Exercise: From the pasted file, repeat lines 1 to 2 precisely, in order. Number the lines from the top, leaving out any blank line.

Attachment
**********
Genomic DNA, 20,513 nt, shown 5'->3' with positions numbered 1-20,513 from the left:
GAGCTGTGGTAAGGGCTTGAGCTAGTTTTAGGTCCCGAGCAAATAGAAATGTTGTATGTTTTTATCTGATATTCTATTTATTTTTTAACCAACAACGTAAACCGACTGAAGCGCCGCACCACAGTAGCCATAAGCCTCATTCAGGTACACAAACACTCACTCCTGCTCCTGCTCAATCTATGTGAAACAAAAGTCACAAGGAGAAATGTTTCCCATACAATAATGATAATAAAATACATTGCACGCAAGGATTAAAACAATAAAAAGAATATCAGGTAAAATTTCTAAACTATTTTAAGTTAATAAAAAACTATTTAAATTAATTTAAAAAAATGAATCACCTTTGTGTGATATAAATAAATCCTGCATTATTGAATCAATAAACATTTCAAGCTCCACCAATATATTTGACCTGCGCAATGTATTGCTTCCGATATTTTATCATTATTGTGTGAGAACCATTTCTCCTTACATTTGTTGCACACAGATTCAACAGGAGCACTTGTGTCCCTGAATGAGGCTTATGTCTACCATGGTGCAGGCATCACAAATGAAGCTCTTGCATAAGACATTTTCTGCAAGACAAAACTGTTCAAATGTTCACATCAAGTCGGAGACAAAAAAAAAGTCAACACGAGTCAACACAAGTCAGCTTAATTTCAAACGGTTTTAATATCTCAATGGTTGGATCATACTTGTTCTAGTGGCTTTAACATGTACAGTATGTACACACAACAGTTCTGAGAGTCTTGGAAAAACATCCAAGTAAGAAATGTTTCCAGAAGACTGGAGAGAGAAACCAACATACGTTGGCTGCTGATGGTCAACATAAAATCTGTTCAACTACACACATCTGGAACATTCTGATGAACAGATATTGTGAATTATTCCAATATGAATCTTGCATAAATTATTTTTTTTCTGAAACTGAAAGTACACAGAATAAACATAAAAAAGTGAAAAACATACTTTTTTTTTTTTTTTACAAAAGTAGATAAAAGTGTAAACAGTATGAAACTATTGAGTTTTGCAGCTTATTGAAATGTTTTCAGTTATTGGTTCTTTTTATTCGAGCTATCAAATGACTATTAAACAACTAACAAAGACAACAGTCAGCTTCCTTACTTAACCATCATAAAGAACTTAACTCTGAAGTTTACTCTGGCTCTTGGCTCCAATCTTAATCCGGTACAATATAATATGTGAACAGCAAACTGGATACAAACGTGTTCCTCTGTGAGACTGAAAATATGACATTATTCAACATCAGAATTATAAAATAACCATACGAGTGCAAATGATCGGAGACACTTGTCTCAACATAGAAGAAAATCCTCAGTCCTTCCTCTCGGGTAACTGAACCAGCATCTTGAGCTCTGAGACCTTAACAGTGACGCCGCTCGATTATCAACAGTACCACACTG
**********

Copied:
Genomic DNA, 20,513 nt, shown 5'->3' with positions numbered 1-20,513 from the left:
GAGCTGTGGTAAGGGCTTGAGCTAGTTTTAGGTCCCGAGCAAATAGAAATGTTGTATGTTTTTATCTGATATTCTATTTATTTTTTAACCAACAACGTAAACCGACTGAAGCGCCGCACCACAGTAGCCATAAGCCTCATTCAGGTACACAAACACTCACTCCTGCTCCTGCTCAATCTATGTGAAACAAAAGTCACAAGGAGAAATGTTTCCCATACAATAATGATAATAAAATACATTGCACGCAAGGATTAAAACAATAAAAAGAATATCAGGTAAAATTTCTAAACTATTTTAAGTTAATAAAAAACTATTTAAATTAATTTAAAAAAATGAATCACCTTTGTGTGATATAAATAAATCCTGCATTATTGAATCAATAAACATTTCAAGCTCCACCAATATATTTGACCTGCGCAATGTATTGCTTCCGATATTTTATCATTATTGTGTGAGAACCATTTCTCCTTACATTTGTTGCACACAGATTCAACAGGAGCACTTGTGTCCCTGAATGAGGCTTATGTCTACCATGGTGCAGGCATCACAAATGAAGCTCTTGCATAAGACATTTTCTGCAAGACAAAACTGTTCAAATGTTCACATCAAGTCGGAGACAAAAAAAAAGTCAACACGAGTCAACACAAGTCAGCTTAATTTCAAACGGTTTTAATATCTCAATGGTTGGATCATACTTGTTCTAGTGGCTTTAACATGTACAGTATGTACACACAACAGTTCTGAGAGTCTTGGAAAAACATCCAAGTAAGAAATGTTTCCAGAAGACTGGAGAGAGAAACCAACATACGTTGGCTGCTGATGGTCAACATAAAATCTGTTCAACTACACACATCTGGAACATTCTGATGAACAGATATTGTGAATTATTCCAATATGAATCTTGCATAAATTATTTTTTTTCTGAAACTGAAAGTACACAGAATAAACATAAAAAAGTGAAAAACATACTTTTTTTTTTTTTTTACAAAAGTAGATAAAAGTGTAAACAGTATGAAACTATTGAGTTTTGCAGCTTATTGAAATGTTTTCAGTTATTGGTTCTTTTTATTCGAGCTATCAAATGACTATTAAACAACTAACAAAGACAACAGTCAGCTTCCTTACTTAACCATCATAAAGAACTTAACTCTGAAGTTTACTCTGGCTCTTGGCTCCAATCTTAATCCGGTACAATATAATATGTGAACAGCAAACTGGATACAAACGTGTTCCTCTGTGAGACTGAAAATATGACATTATTCAACATCAGAATTATAAAATAACCATACGAGTGCAAATGATCGGAGACACTTGTCTCAACATAGAAGAAAATCCTCAGTCCTTCCTCTCGGGTAACTGAACCAGCATCTTGAGCTCTGAGACCTTAACAGTGACGCCGCTCGATTATCAACAGTACCACACTG